27 and still living at home: a freeloader’s tale

I normally try to avoid blogging about my own personal life and experiences. Instead I try to take everyday observations and apply them in a more larger context that could be relevant to anybody. But sometimes there is a specific topic that requires a foray into my own situation in order to get the point across.

And that’s why I’d like to talk about something that’s becoming more prevalent in today’s age — young people in their mid- to late-20s, even early-30s, who are still living in their parents’ home. I fall into this category as a 27-year-old who, despite a four-Step Brothersyear blip in an upstate New York college, still lives in the very same room he grew up in.

What I want to tackle is not the logistical stipulations of why this happens. Everybody should have an understanding of why more and more people are forced to do it, given today’s economy — but the perception and stigma that comes with it. Which, I admit, is something that becomes more troubling with each passing day.

First and foremost, we all know about the recent financial crisis, which peaked in 2007 and 2008, and, though has since ended, is still impacting the global economy to this day.

Without question, people have used the recession as a crutch. When they’re unemployed, they blame the economy. When asked why they haven’t applied for a job or a pay upgrade, they blame the economy. And when we still live at home more than five years after college, we blame the economy.

It’s pretty difficult to pinpoint exactly how the recession has affected each of us individually. There’s no doubt that it’s had a domino effect, stalling the creation of new jobs and making less positions available for everyone. Less companies are hiring, and when they do, they hire within, or someone who has connections. But at the end of the day, if you’re determined to find a job, have the appropriate skill set and wherewithal to know where to look and how to get people’s attention — you’re going to find work.

So I think who the economy has affected most, therefore, is the uneducated and the unmotivated. I lie in the latter.

Uneducated goes without saying. Having a bachelor’s degree — or better — is certainly not mandatory, but is typically required for most jobs.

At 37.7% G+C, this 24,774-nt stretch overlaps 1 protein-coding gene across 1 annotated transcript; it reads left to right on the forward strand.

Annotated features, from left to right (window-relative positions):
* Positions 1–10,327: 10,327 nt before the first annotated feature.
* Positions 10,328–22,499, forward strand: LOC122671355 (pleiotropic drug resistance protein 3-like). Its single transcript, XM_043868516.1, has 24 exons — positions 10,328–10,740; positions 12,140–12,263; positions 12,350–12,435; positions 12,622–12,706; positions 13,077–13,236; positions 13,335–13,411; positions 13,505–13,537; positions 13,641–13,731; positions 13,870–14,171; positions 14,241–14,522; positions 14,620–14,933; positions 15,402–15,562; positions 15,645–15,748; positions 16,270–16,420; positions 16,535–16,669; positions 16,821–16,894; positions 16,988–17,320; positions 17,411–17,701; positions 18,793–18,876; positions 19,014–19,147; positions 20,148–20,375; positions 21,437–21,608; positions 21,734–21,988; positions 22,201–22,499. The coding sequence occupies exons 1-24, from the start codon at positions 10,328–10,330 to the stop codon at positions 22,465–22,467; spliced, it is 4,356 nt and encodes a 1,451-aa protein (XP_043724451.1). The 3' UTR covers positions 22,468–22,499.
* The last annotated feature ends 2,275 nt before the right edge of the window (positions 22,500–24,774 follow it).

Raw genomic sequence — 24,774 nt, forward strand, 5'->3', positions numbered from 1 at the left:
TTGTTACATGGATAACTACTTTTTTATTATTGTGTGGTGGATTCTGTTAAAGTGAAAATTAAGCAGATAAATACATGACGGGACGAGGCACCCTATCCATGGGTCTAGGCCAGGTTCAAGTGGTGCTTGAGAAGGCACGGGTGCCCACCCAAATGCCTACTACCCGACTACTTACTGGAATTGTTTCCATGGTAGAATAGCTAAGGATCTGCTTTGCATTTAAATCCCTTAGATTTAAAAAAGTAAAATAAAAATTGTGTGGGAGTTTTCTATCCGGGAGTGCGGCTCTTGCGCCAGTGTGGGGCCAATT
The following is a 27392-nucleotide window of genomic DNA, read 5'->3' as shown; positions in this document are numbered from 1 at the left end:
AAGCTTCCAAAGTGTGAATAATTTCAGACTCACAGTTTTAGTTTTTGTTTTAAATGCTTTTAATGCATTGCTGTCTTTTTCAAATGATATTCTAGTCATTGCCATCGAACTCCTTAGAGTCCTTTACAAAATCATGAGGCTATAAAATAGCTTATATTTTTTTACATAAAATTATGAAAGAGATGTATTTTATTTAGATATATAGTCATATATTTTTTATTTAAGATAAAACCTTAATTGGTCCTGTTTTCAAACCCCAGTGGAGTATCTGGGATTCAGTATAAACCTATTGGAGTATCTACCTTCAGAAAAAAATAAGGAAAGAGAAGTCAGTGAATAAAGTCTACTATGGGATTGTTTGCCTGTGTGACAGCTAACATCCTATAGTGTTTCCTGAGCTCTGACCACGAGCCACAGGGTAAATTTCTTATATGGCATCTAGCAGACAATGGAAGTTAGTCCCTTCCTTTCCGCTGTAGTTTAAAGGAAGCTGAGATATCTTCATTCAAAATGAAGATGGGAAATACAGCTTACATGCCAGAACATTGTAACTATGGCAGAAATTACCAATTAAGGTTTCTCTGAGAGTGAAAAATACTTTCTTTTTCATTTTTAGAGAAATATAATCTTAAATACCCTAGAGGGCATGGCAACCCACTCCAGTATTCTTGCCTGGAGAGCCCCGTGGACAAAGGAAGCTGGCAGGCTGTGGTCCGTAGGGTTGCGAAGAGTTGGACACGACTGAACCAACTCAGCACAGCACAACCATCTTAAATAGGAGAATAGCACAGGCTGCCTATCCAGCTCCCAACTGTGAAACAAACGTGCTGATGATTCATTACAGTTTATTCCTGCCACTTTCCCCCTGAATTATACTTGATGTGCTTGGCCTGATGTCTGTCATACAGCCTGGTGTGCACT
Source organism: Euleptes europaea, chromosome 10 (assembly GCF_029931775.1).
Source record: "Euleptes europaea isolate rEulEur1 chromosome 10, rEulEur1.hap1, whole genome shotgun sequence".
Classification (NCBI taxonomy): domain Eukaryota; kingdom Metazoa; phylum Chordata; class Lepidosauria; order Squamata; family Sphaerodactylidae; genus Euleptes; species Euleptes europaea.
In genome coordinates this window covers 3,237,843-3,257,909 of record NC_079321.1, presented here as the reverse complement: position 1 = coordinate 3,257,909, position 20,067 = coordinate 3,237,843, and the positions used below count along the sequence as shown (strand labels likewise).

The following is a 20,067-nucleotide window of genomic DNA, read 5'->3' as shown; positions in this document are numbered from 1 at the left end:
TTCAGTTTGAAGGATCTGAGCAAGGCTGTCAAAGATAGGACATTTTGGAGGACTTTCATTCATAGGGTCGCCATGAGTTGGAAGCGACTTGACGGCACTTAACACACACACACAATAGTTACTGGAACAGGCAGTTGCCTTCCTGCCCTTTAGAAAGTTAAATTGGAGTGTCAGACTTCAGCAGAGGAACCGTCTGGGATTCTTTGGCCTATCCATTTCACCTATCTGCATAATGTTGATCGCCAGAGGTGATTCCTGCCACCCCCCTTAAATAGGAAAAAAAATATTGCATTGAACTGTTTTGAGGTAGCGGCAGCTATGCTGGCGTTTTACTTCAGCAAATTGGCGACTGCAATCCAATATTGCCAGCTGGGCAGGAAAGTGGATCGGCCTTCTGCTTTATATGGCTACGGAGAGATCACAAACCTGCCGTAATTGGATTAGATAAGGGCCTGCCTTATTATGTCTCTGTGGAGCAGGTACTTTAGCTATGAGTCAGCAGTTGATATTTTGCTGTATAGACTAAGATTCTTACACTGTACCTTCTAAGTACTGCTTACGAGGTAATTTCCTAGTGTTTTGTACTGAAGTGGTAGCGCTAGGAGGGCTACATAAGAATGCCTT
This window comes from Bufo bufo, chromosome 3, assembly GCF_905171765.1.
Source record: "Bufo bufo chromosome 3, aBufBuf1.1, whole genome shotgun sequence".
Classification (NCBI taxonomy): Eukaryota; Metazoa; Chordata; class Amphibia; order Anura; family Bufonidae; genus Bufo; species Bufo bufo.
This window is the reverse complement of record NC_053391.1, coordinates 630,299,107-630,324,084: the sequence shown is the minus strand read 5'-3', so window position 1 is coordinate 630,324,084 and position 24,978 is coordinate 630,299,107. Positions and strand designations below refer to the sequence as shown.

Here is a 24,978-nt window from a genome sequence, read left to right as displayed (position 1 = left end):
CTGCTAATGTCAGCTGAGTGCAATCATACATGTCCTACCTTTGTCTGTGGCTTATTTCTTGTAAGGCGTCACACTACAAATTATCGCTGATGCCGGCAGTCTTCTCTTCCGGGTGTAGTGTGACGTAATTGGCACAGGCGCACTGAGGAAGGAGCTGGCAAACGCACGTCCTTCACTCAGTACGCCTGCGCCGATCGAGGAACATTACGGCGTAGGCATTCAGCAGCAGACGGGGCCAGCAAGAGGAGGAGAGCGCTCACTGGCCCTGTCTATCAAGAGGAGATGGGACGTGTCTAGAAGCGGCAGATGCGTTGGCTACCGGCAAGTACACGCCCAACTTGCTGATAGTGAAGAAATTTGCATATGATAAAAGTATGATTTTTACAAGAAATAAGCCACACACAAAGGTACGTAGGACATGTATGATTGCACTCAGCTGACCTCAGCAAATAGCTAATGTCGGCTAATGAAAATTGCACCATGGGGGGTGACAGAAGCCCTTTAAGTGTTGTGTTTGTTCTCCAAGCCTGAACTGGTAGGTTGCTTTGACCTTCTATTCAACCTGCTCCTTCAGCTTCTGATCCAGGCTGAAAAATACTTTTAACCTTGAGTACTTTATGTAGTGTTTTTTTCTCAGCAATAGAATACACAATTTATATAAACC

I’m fortunate enough to have landed a job a year and a half out of college that is in the field in which I want to make a career in. I’m not doing exactly what I’d like to be doing, but my job allows me to hone the skills that I plan to utilize for the rest of my life. So I’m really lucky for that. And I know it.

I’ve been there four years, and I have no complaints, but I’ve also had ample time to look into other available positions and dabble in other related fields, while trying to make more money, and yes … eventually move out.

But I’m unmotivated. That’s my problem. Not in the sense that I don’t want to succeed, but in that I become too comfortable with the status quo. It’s tiring searching for a new job, and when I get home at the end of the day, or on weekends, the last thing I want to think about is working. So I don’t.

I wanted to bring up my own personal situation to make a point, which is that everybody’s circumstance is different. In my case, I’m comfortably in a job where I am learning skills that I firmly believe will benefit me in the long run, and consequently Jimmy McMillanaccepting less pay than I could get elsewhere.

So the question is whether to sacrifice that and risk a job change that may not behoove my career in order to gain more independence, or to let the ends justify the means and continue to bide my time while awaiting the next move.

And this isn’t even considering any other outlying factors why one might remain at home, such as their relationship with parents, their proximity to their job, or any other personal reasons.

What people who still live at home beyond an “acceptable” age must battle, however, is the outside stigma that comes with it. And this is for anybody. Even with universal awareness of the current economic state, there’s no question that people expect a 27-year-old to no longer be living at home. And that’s always what leads to self-consciousness. How much you let it affect you, though, is up to you.

I don’t blame people for imposing judgement. What I do believe people need to rethink is their perception.

People hear “still living at home” and automatically think ‘unemployed,’ ‘unsuccessful,’ and ‘subservient.’ It’s not true anymore. Living at home into young adulthood no longer means lack of success. I can attest to that.

But don’t get me wrong — there are plenty of freeloaders out there with no real career prospects who live at home, and it’s those people who perpetuate the negative stigma surrounding the lifestyle choice.

Or, in other words, I could have summed up this entire post in six words by quoting 2010 New York gubernatorial candidate Jimmy McMillan.

The rent is too damn high.

 

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One thought on “27 and still living at home: a freeloader’s tale

  1. Hmm it seems like your blog ate my first comment (it was super long) so I guess I’ll just sum it
    up what I had written and say, I’m thoroughly enjoying your blog.
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